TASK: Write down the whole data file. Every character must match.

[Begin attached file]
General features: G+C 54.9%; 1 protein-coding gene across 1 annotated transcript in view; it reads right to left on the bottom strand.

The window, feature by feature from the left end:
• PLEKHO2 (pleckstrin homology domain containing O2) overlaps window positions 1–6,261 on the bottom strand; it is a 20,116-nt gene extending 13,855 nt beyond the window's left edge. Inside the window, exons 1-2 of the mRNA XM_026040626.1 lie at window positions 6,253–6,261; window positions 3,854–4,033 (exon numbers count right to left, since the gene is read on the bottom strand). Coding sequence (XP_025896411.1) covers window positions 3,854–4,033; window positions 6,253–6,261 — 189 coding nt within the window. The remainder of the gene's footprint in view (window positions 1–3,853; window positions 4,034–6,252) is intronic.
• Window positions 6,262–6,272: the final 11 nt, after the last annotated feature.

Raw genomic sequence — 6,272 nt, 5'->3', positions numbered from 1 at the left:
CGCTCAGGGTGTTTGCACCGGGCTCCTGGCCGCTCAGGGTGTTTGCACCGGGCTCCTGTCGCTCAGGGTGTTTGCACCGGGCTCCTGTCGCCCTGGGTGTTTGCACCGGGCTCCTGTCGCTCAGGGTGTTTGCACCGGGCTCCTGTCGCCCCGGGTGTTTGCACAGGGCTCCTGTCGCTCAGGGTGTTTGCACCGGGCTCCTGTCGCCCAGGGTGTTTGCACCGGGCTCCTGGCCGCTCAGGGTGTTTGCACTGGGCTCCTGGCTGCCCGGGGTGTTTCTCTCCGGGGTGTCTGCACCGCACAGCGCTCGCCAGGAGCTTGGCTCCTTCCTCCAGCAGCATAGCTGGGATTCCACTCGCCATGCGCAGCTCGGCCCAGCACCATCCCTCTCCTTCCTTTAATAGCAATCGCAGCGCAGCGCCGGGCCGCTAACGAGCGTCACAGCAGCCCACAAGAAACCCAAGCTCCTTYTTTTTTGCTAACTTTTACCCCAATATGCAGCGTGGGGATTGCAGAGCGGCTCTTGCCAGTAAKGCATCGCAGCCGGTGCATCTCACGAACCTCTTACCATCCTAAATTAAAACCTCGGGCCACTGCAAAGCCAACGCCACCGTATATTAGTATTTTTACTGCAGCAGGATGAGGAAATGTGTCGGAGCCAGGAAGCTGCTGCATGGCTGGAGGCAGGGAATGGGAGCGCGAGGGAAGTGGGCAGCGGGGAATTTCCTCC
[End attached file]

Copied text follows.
General features: G+C 54.9%; 1 protein-coding gene across 1 annotated transcript in view; it reads right to left on the bottom strand.

The window, feature by feature from the left end:
• PLEKHO2 (pleckstrin homology domain containing O2) overlaps window positions 1–6,261 on the bottom strand; it is a 20,116-nt gene extending 13,855 nt beyond the window's left edge. Inside the window, exons 1-2 of the mRNA XM_026040626.1 lie at window positions 6,253–6,261; window positions 3,854–4,033 (exon numbers count right to left, since the gene is read on the bottom strand). Coding sequence (XP_025896411.1) covers window positions 3,854–4,033; window positions 6,253–6,261 — 189 coding nt within the window. The remainder of the gene's footprint in view (window positions 1–3,853; window positions 4,034–6,252) is intronic.
• Window positions 6,262–6,272: the final 11 nt, after the last annotated feature.

Raw genomic sequence — 6,272 nt, 5'->3', positions numbered from 1 at the left:
CGCTCAGGGTGTTTGCACCGGGCTCCTGGCCGCTCAGGGTGTTTGCACCGGGCTCCTGTCGCTCAGGGTGTTTGCACCGGGCTCCTGTCGCCCTGGGTGTTTGCACCGGGCTCCTGTCGCTCAGGGTGTTTGCACCGGGCTCCTGTCGCCCCGGGTGTTTGCACAGGGCTCCTGTCGCTCAGGGTGTTTGCACCGGGCTCCTGTCGCCCAGGGTGTTTGCACCGGGCTCCTGGCCGCTCAGGGTGTTTGCACTGGGCTCCTGGCTGCCCGGGGTGTTTCTCTCCGGGGTGTCTGCACCGCACAGCGCTCGCCAGGAGCTTGGCTCCTTCCTCCAGCAGCATAGCTGGGATTCCACTCGCCATGCGCAGCTCGGCCCAGCACCATCCCTCTCCTTCCTTTAATAGCAATCGCAGCGCAGCGCCGGGCCGCTAACGAGCGTCACAGCAGCCCACAAGAAACCCAAGCTCCTTYTTTTTTGCTAACTTTTACCCCAATATGCAGCGTGGGGATTGCAGAGCGGCTCTTGCCAGTAAKGCATCGCAGCCGGTGCATCTCACGAACCTCTTACCATCCTAAATTAAAACCTCGGGCCACTGCAAAGCCAACGCCACCGTATATTAGTATTTTTACTGCAGCAGGATGAGGAAATGTGTCGGAGCCAGGAAGCTGCTGCATGGCTGGAGGCAGGGAATGGGAGCGCGAGGGAAGTGGGCAGCGGGGAATTTCCTCC